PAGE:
Broad tolerances to abiotic conditions have been documented in other unisexual taxa as well. For example, the gynogenetic frog Rana esculenta apparently has greater tolerances to hypoxia when compared with its sexual progenitors (Tunner and Nopp 1979, Semlitsch 1993). Similarly, Bulger and Schultz (1979) identified thermal tolerances superior to either parental species in one of the most widely distributed hybridogenetic clones of Poeciliopsis monacha-lucida (Vrijenhoek 1979). A broad physiological tolerance to such conditions may allow Phoxinus gynogens to utilize partially collapsed ponds and hypoxic zones within ponds as refugia where the parental species, especially P. eos, are less abundant.
Analyses of the distribution of the Phoxinus eos-neogaeus gynogenetic clone at the landscape level indicate that the generality in its use of marginal habitats persists at larger spatial and longer temporal scales. Our results indicate that the spatial distribution of this particular clone includes at least three drainages, spanning [approximately]10-12 km, along the Kabetogama Peninsula. In addition, the increased frequency of the clone relative to sexual forms in collapsed ponds/beaver meadows, to the point of being nearly 50-60% of the assemblage in these areas ([ILLUSTRATION FOR FIGURE 3 OMITTED], Tables 2 and 3), indicates that the clone has extended the generality in its habitat distribution to environments associated with long-term succession in this beaver-dominated landscape (Johnston and Naiman 1987, Naiman et al. 1988). The extended geographical distribution of this single P. eos-neogaeus clone and its very high frequency of occurrence in some regions of the landscape are fundamentally different from the pattern in monoclonal populations of Poeciliopsis. Poeciliopsis clones apparently partition food and spatial resources and rarely achieve proportions higher than 10%, even when only females of the sexual species are considered (Vrijenhoek 1979, 1984a).
Morphological niche breadth and relationships among clonal gynogens and their sexual progenitors
The analysis of trophic morphology of the clonal gynogens and their sexual progenitors revealed a morphological intermediacy of the gynogens, with the gynogens filling most of the morphological space between the sexual progenitors [ILLUSTRATION FOR FIGURES 6-8 OMITTED]. At least three related interpretations can be proposed as to why the single clone could generate sufficient morphological variability to fill the niche space between the sexual forms. First, novel interactions between incompatible gene complexes in the eos and neogaeus genome might produce unusually high levels of developmental flexibility (cf. Wetherington et al. 1989). Secondly, phenotypic responses to fluctuations in environmental conditions might be fundamentally different for sexual vs. clonal genotypes (Parker 1979). Environment-genotype interactions can produce significant effects on growth rate among clonal genotypes raised under different laboratory conditions of diet and temperature (Schultz and Fielding 1989, Wetherington et al. 1989). Whether similar responses in developmental stability occur within a single genotype over environmental gradients remains to be conclusively demonstrated. Phenotypic plasticity is well recognized as a trait common to many opportunistic (weedy) plant species (Baker 1965, Gray 1973) and it might be reasonable to assume that this characteristic could extend to developmental processes in parthenogenetic and gynogenetic vertebrates of hybrid origin as well (Weeks and Quattro 1991, Weeks 1993b). Thirdly, the triploids and diploid-triploid somatic mosaics potentially found in the P. eos-neogaeus gynogenetic complex would undoubtedly increase the morphological variability present in the clone (Doeringsfeld 1996).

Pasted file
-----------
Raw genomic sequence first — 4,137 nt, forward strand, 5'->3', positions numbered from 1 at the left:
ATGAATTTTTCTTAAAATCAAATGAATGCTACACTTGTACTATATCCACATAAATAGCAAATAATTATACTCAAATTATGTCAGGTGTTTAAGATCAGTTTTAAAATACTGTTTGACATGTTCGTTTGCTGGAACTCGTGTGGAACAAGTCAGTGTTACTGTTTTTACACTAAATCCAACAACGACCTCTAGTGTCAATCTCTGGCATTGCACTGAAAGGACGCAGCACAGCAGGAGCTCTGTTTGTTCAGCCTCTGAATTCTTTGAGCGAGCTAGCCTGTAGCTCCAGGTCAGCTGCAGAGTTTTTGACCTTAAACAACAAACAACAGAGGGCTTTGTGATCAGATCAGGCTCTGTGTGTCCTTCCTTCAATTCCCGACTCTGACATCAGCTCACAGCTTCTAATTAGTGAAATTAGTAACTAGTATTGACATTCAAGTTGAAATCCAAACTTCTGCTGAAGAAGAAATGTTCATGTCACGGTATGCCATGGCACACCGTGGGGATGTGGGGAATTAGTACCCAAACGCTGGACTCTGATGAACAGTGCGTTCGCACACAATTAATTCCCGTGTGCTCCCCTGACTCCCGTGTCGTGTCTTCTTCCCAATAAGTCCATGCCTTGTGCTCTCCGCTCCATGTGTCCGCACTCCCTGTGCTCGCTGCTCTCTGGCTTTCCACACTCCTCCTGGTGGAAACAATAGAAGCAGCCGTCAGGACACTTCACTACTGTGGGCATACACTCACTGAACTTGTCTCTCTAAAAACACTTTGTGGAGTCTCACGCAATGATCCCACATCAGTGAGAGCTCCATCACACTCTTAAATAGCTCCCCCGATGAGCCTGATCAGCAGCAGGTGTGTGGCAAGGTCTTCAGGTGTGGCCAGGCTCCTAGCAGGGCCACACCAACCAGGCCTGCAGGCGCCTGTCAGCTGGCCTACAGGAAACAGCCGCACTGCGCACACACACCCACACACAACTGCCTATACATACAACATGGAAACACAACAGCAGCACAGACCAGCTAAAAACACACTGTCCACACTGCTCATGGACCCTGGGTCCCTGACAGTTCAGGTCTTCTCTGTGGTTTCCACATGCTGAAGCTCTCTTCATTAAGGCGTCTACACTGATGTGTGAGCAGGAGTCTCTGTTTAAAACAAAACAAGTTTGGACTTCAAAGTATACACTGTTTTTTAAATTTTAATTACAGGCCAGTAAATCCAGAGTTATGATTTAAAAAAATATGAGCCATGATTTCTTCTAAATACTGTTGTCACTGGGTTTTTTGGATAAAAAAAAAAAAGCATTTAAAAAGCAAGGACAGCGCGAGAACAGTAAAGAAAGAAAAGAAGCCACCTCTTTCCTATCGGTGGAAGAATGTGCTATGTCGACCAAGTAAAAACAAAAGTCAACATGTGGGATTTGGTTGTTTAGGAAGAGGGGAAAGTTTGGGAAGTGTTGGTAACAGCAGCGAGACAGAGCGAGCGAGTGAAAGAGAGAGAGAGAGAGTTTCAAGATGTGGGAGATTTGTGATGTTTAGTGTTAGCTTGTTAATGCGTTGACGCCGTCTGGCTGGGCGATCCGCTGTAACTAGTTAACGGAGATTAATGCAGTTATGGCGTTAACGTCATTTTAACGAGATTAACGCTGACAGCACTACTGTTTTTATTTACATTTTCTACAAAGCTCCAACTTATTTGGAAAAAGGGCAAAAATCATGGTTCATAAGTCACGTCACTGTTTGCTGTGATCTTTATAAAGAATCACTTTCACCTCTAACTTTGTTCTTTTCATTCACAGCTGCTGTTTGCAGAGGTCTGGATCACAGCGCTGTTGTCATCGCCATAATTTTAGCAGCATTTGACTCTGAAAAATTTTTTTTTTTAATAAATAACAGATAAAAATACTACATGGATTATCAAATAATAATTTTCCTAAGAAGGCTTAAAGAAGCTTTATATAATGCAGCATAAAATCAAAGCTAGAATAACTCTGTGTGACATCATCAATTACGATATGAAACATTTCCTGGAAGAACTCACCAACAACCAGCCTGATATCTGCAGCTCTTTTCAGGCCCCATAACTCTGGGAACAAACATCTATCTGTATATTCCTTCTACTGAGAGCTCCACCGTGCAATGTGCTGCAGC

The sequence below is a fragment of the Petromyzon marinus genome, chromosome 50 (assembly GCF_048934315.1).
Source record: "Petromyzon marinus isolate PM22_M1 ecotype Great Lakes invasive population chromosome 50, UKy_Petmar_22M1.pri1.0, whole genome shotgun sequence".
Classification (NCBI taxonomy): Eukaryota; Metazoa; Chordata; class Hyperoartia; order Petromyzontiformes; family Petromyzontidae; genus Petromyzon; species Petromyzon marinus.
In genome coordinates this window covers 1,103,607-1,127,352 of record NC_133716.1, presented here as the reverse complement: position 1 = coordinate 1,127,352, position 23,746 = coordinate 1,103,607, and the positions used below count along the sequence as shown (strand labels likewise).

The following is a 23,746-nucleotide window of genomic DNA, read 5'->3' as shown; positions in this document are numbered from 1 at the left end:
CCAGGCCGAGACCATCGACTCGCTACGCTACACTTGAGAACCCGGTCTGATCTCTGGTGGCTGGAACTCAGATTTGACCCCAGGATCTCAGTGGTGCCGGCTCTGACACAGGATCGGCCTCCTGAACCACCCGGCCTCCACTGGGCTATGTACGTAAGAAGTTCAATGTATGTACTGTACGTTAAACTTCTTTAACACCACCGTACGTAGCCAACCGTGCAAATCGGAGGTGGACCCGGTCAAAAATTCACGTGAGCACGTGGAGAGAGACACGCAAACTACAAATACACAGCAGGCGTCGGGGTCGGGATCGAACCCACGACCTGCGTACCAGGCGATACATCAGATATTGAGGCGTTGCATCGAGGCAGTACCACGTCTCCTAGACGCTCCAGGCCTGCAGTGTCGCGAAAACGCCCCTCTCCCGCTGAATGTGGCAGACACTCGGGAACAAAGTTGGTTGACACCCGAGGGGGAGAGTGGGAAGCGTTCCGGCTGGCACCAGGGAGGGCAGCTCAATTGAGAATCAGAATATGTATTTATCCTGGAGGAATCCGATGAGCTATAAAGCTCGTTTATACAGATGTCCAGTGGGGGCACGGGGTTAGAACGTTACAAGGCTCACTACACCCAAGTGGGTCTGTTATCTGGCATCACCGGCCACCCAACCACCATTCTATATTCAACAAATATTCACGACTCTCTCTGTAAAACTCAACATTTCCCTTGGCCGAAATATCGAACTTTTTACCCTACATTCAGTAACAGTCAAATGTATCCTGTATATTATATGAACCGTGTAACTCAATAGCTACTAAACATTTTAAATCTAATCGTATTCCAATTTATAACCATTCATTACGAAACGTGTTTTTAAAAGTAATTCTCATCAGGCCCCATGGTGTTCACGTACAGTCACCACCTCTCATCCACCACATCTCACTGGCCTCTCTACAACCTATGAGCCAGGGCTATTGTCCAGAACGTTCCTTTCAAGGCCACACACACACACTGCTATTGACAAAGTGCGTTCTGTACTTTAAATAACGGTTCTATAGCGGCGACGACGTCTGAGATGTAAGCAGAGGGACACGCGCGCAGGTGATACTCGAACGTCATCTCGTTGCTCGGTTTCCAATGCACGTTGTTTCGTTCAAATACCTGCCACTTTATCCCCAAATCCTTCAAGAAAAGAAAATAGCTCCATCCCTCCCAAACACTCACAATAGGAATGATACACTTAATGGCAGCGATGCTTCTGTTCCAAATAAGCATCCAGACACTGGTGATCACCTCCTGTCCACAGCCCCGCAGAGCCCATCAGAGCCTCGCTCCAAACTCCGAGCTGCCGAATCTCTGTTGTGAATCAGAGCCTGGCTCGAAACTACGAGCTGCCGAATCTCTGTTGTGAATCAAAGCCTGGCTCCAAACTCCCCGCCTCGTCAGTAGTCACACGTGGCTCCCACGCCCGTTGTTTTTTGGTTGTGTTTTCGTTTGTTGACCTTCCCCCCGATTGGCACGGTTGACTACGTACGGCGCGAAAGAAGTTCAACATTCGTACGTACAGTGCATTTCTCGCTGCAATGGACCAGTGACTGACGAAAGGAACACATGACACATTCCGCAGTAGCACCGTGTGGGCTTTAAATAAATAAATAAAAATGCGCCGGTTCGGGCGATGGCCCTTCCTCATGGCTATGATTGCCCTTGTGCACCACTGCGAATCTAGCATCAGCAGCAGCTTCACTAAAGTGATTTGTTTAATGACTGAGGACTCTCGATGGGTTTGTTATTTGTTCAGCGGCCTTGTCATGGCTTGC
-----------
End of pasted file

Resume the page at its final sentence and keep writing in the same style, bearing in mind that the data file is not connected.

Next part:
The morphological relationships identified in this study among P. eos, P. neogaeus, and their hybrids are generally consistent with previous descriptions of foraging behavior and trophic morphology in the two sexual species (Becker 1983, Cochran et al. 1988, Litvak and Hansell 1990a, b). The relatively small, upturned mouth, elongated digestive tract, and slender pharyngeal teeth of P. eos are indicative of its tendency to graze on filamentous algae, various plant materials, and organic detritus. P. neogaeus, with its larger, more horizontal mouth, robust pharyngeal teeth, and simple s-shaped gut frequently consumes more invertebrate prey. Despite this obvious trophic differentiation, Litvak and Hansell (1990a, b) identified significant dietary overlap and evidence that competition among these two species may be intense. To date no studies have been conducted to directly compare the foraging behavior of Phoxinus hybrids with their parental species. Given their strict morphological intermediacy, extensive morphological variability, and common use of littoral environments, it seems likely that Phoxinus gynogens experience similar competitive interactions with their sexual progenitors. Behavioral factors in addition to morphology are, however, likely to play a role in establishing the ultimate nature and intensity of these interactions (Weeks et al. 1992).